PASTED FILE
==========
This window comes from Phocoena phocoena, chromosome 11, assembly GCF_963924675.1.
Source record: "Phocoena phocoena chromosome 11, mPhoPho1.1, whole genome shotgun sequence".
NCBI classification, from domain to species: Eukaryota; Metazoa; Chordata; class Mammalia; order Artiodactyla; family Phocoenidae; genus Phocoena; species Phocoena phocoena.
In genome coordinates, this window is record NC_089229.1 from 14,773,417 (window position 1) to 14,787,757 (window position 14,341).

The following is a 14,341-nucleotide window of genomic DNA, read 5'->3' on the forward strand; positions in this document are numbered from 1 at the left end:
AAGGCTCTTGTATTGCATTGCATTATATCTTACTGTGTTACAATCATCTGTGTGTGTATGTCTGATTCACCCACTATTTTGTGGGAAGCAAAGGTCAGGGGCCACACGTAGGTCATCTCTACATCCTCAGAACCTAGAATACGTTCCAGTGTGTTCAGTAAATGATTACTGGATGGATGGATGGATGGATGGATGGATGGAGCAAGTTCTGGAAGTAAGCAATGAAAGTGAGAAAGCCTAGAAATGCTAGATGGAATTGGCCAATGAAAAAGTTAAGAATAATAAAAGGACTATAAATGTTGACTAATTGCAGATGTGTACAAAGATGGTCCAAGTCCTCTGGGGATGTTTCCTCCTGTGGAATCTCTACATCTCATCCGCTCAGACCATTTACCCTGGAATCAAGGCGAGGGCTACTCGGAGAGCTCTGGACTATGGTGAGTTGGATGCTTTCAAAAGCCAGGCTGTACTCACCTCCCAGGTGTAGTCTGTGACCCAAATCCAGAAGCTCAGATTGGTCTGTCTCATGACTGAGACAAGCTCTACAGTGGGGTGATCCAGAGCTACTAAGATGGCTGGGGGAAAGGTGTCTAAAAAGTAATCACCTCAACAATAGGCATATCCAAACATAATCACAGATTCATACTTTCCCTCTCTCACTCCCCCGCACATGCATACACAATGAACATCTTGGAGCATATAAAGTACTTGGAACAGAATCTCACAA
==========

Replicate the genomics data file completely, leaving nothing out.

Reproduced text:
This window comes from Phocoena phocoena, chromosome 11, assembly GCF_963924675.1.
Source record: "Phocoena phocoena chromosome 11, mPhoPho1.1, whole genome shotgun sequence".
NCBI classification, from domain to species: Eukaryota; Metazoa; Chordata; class Mammalia; order Artiodactyla; family Phocoenidae; genus Phocoena; species Phocoena phocoena.
In genome coordinates, this window is record NC_089229.1 from 14,773,417 (window position 1) to 14,787,757 (window position 14,341).

The following is a 14,341-nucleotide window of genomic DNA, read 5'->3' on the forward strand; positions in this document are numbered from 1 at the left end:
AAGGCTCTTGTATTGCATTGCATTATATCTTACTGTGTTACAATCATCTGTGTGTGTATGTCTGATTCACCCACTATTTTGTGGGAAGCAAAGGTCAGGGGCCACACGTAGGTCATCTCTACATCCTCAGAACCTAGAATACGTTCCAGTGTGTTCAGTAAATGATTACTGGATGGATGGATGGATGGATGGATGGATGGAGCAAGTTCTGGAAGTAAGCAATGAAAGTGAGAAAGCCTAGAAATGCTAGATGGAATTGGCCAATGAAAAAGTTAAGAATAATAAAAGGACTATAAATGTTGACTAATTGCAGATGTGTACAAAGATGGTCCAAGTCCTCTGGGGATGTTTCCTCCTGTGGAATCTCTACATCTCATCCGCTCAGACCATTTACCCTGGAATCAAGGCGAGGGCTACTCGGAGAGCTCTGGACTATGGTGAGTTGGATGCTTTCAAAAGCCAGGCTGTACTCACCTCCCAGGTGTAGTCTGTGACCCAAATCCAGAAGCTCAGATTGGTCTGTCTCATGACTGAGACAAGCTCTACAGTGGGGTGATCCAGAGCTACTAAGATGGCTGGGGGAAAGGTGTCTAAAAAGTAATCACCTCAACAATAGGCATATCCAAACATAATCACAGATTCATACTTTCCCTCTCTCACTCCCCCGCACATGCATACACAATGAACATCTTGGAGCATATAAAGTACTTGGAACAGAATCTCACAA